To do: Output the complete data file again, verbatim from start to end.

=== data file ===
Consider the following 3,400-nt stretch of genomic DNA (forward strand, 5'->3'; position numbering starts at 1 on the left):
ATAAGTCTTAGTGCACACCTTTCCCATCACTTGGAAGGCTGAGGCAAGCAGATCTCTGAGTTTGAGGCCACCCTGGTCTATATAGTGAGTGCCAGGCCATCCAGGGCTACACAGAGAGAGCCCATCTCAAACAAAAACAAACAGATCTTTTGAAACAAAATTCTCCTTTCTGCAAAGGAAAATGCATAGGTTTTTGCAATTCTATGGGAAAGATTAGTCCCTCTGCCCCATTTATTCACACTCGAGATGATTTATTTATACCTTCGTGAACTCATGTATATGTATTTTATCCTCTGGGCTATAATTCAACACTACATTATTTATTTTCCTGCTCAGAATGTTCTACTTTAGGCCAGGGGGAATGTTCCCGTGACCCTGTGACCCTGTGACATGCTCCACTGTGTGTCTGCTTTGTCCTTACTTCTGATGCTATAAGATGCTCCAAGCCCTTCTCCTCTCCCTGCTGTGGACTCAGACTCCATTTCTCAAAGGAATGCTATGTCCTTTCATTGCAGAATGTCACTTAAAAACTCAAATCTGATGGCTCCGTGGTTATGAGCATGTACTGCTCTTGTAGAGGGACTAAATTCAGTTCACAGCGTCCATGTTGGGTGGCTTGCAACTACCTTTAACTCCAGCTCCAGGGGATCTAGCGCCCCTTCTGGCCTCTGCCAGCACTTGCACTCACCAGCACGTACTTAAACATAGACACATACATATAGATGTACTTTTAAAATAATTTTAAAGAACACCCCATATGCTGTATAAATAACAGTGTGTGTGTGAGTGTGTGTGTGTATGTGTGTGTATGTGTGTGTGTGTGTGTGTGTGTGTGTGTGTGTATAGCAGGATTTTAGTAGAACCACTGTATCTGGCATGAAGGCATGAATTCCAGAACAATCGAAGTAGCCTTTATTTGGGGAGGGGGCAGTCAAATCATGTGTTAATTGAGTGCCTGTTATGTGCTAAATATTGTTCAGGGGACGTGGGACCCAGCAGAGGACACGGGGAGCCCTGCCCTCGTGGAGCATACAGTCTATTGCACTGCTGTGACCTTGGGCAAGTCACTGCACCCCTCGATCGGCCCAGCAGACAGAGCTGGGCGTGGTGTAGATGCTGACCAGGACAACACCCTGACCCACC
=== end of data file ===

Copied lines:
Consider the following 3,400-nt stretch of genomic DNA (forward strand, 5'->3'; position numbering starts at 1 on the left):
ATAAGTCTTAGTGCACACCTTTCCCATCACTTGGAAGGCTGAGGCAAGCAGATCTCTGAGTTTGAGGCCACCCTGGTCTATATAGTGAGTGCCAGGCCATCCAGGGCTACACAGAGAGAGCCCATCTCAAACAAAAACAAACAGATCTTTTGAAACAAAATTCTCCTTTCTGCAAAGGAAAATGCATAGGTTTTTGCAATTCTATGGGAAAGATTAGTCCCTCTGCCCCATTTATTCACACTCGAGATGATTTATTTATACCTTCGTGAACTCATGTATATGTATTTTATCCTCTGGGCTATAATTCAACACTACATTATTTATTTTCCTGCTCAGAATGTTCTACTTTAGGCCAGGGGGAATGTTCCCGTGACCCTGTGACCCTGTGACATGCTCCACTGTGTGTCTGCTTTGTCCTTACTTCTGATGCTATAAGATGCTCCAAGCCCTTCTCCTCTCCCTGCTGTGGACTCAGACTCCATTTCTCAAAGGAATGCTATGTCCTTTCATTGCAGAATGTCACTTAAAAACTCAAATCTGATGGCTCCGTGGTTATGAGCATGTACTGCTCTTGTAGAGGGACTAAATTCAGTTCACAGCGTCCATGTTGGGTGGCTTGCAACTACCTTTAACTCCAGCTCCAGGGGATCTAGCGCCCCTTCTGGCCTCTGCCAGCACTTGCACTCACCAGCACGTACTTAAACATAGACACATACATATAGATGTACTTTTAAAATAATTTTAAAGAACACCCCATATGCTGTATAAATAACAGTGTGTGTGTGAGTGTGTGTGTGTATGTGTGTGTATGTGTGTGTGTGTGTGTGTGTGTGTGTGTGTGTATAGCAGGATTTTAGTAGAACCACTGTATCTGGCATGAAGGCATGAATTCCAGAACAATCGAAGTAGCCTTTATTTGGGGAGGGGGCAGTCAAATCATGTGTTAATTGAGTGCCTGTTATGTGCTAAATATTGTTCAGGGGACGTGGGACCCAGCAGAGGACACGGGGAGCCCTGCCCTCGTGGAGCATACAGTCTATTGCACTGCTGTGACCTTGGGCAAGTCACTGCACCCCTCGATCGGCCCAGCAGACAGAGCTGGGCGTGGTGTAGATGCTGACCAGGACAACACCCTGACCCACC